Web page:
Our project has another relevant feature: an autolysis system. It meets two very important functions, one of them is helping the extraction of BMCs and the second one is that it is safety way to eliminate the microorganisms that we are using. With those functions, we are making sure that it will not be dispersed to the environment.

Click here for more information about the autolysis device.

Other idea that came to our minds in a certain point of this project development is the generation of bricks with removable resistance. This could be achieved using an invertases-based system in which the invertases come from phages. Thus, we would generate deletions in the DNA regions with the resistance and later switch the resistance locus with a new marker like a a fluorophore or chromophore.

Through this simple strategy, Synthetic Biology could face one the main drawbacks of not-target strains with undesirable antibiotic resistance. It is well known and documented that some laboratory bacterial strains are antibiotic resistance and they represent environmental risks because they could transfer the resistance to other pathogenic bacteria or other unwanted organism.

Our idea is inspired by the somatic recombination of the immune system. This immune strategy is based in the principle where RAG-1 and RAG-2 recognize specific segments called Recombination Signal Sequences (RSSs). The complex of proteins can invert or remove segments of DNA from the genome depending on the position of the RSSs. The whole process is performed in order to generate diversity in the generation of antibodies.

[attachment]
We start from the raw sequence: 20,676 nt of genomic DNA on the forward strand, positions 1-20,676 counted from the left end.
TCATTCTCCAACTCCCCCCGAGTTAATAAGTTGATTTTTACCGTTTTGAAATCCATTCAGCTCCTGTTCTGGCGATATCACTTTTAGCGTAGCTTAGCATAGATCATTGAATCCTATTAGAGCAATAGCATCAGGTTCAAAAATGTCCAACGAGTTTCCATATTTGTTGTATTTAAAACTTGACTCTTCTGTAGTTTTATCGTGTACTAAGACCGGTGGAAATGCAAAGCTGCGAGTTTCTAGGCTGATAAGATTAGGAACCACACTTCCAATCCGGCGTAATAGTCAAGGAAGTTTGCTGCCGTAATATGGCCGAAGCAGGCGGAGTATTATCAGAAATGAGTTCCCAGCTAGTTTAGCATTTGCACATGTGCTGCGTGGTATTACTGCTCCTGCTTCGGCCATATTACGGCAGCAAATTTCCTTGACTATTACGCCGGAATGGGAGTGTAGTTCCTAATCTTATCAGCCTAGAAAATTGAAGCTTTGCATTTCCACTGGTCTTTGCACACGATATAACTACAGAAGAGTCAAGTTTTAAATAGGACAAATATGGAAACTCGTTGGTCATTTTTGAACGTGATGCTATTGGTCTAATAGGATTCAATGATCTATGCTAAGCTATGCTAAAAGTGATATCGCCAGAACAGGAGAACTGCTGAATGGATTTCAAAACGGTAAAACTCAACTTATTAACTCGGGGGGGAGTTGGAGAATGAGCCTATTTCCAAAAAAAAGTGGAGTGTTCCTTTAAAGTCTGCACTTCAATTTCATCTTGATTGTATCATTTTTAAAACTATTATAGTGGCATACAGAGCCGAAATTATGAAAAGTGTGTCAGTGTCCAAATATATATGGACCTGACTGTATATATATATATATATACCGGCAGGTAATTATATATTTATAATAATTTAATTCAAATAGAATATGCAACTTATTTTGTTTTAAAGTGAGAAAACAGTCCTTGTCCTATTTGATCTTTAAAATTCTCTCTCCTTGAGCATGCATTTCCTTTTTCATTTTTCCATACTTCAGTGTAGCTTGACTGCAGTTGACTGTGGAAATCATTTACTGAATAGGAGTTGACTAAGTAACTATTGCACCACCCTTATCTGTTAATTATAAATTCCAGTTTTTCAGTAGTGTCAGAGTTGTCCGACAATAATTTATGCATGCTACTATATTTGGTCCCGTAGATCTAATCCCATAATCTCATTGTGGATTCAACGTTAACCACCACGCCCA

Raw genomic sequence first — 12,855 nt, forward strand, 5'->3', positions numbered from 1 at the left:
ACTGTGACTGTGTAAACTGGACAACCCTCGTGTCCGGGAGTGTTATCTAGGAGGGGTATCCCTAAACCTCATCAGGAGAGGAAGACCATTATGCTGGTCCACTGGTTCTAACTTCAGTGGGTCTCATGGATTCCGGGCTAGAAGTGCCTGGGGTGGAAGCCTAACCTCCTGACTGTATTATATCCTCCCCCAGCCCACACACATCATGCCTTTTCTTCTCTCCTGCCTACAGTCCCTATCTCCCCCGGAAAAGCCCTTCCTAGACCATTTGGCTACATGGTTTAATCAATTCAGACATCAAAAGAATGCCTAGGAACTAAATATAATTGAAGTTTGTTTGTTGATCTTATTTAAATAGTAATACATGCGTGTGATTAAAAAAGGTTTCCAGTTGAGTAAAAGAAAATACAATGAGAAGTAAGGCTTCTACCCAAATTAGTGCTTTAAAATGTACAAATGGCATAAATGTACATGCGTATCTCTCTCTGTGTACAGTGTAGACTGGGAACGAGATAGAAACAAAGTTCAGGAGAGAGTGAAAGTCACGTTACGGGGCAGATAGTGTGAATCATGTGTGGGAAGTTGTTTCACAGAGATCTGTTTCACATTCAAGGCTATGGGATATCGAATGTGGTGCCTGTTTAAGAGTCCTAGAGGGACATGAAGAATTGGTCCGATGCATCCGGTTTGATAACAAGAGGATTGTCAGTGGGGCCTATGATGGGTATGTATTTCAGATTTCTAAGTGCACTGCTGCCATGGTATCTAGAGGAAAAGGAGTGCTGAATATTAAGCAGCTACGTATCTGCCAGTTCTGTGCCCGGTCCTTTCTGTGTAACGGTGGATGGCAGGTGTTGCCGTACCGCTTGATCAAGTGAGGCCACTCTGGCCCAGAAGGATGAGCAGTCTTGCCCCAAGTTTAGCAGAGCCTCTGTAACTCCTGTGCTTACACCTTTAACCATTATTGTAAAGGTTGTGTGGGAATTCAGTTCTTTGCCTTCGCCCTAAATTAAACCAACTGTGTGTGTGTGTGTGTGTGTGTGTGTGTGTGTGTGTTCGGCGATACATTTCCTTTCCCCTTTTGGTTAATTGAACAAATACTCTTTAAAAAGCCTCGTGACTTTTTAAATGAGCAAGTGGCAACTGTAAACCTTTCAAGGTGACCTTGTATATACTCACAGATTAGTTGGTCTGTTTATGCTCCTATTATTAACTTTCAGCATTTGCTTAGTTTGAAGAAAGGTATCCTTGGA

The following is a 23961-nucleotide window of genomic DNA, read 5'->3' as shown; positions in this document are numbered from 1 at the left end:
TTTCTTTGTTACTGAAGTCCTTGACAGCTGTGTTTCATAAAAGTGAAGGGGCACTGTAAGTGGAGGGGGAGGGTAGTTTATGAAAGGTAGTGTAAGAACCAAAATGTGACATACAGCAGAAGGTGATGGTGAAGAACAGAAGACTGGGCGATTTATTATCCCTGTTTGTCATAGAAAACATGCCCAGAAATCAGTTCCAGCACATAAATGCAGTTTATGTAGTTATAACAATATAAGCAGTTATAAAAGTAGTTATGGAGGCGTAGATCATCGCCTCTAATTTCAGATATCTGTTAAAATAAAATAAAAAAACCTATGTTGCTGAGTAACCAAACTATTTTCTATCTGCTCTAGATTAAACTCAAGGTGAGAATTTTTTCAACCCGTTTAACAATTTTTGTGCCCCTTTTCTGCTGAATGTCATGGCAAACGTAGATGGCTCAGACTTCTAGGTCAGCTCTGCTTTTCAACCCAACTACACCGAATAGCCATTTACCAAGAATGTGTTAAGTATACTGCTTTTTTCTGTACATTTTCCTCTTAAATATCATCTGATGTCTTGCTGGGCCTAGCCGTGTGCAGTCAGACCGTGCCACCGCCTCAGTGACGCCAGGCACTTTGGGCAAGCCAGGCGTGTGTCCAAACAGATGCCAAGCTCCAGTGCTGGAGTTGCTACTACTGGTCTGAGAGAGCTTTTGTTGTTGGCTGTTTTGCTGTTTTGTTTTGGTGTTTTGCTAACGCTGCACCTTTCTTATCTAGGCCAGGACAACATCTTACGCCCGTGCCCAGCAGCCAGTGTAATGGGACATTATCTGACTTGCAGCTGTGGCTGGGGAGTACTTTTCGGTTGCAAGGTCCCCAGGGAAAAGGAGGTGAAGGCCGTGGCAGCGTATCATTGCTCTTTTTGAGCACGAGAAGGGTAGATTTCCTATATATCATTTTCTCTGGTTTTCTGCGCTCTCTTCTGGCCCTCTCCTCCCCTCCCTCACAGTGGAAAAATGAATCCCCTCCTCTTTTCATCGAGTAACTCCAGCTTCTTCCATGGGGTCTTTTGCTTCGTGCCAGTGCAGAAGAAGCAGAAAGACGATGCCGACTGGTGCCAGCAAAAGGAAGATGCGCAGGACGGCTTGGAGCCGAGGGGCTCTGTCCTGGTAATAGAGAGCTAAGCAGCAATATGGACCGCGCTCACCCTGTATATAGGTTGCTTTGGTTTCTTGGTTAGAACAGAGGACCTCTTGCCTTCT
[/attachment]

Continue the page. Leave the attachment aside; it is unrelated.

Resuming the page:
Image of the two options in Site-specific recombination: Inversion and Deletion.(4)
In our journey to find proteins with new features, we found the Marburg project in 2012(4). This project proposes the use of an invertase from Phage Mu to generate random deletions and thus create diverse phenotypes. The invertase in the phage recognized the GL (gixL) and GR (gixR) sites, inverting the called G-segment that contains two genes in which those have been expressed by the same promoter but with a different conformations.
The invertible G-segment of bacteriophage Mu (4)
In simple words, our idea is looking forward to a have constitutive expression of a resistance cassette to use it as a selection marker in transformations but the design of the construct implies that the resistance in the CDS will be flanked by Gl and Gr. Those regions are going to be recognized by the invertase enzymes. Therefore, when the induction of the invertase has taken place it will remove that undesirable region from the plasmid and the resistant bacteria will be converted to non-resistant bacteria expressing another reporter protein which represent a less biosafety issue like a fluorophore.

The idea is presented in the following diagram.
Diagram of ours hypotetical BioBrick, with and without induction.